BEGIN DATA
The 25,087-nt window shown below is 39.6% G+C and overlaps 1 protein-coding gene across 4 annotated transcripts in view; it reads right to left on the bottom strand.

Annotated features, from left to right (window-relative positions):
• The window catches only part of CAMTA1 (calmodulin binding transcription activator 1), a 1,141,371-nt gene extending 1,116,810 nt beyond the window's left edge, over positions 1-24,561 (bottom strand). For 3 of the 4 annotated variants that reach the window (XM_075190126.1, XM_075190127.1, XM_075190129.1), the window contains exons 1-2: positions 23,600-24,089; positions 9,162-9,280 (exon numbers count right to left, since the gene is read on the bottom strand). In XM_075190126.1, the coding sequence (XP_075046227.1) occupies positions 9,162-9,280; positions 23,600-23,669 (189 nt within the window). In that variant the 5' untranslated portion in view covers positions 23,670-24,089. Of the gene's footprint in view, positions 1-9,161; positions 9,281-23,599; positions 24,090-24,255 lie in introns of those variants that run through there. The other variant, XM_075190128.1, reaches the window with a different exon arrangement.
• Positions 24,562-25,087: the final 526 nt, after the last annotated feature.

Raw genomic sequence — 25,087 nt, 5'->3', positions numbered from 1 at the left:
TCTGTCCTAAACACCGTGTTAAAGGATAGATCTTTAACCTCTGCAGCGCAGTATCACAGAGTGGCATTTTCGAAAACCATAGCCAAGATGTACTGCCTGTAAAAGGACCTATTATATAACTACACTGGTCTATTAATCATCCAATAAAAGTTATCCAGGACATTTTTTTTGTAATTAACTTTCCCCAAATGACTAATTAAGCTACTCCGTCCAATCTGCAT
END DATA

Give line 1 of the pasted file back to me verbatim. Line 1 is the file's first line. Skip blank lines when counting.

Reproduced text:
The 25,087-nt window shown below is 39.6% G+C and overlaps 1 protein-coding gene across 4 annotated transcripts in view; it reads right to left on the bottom strand.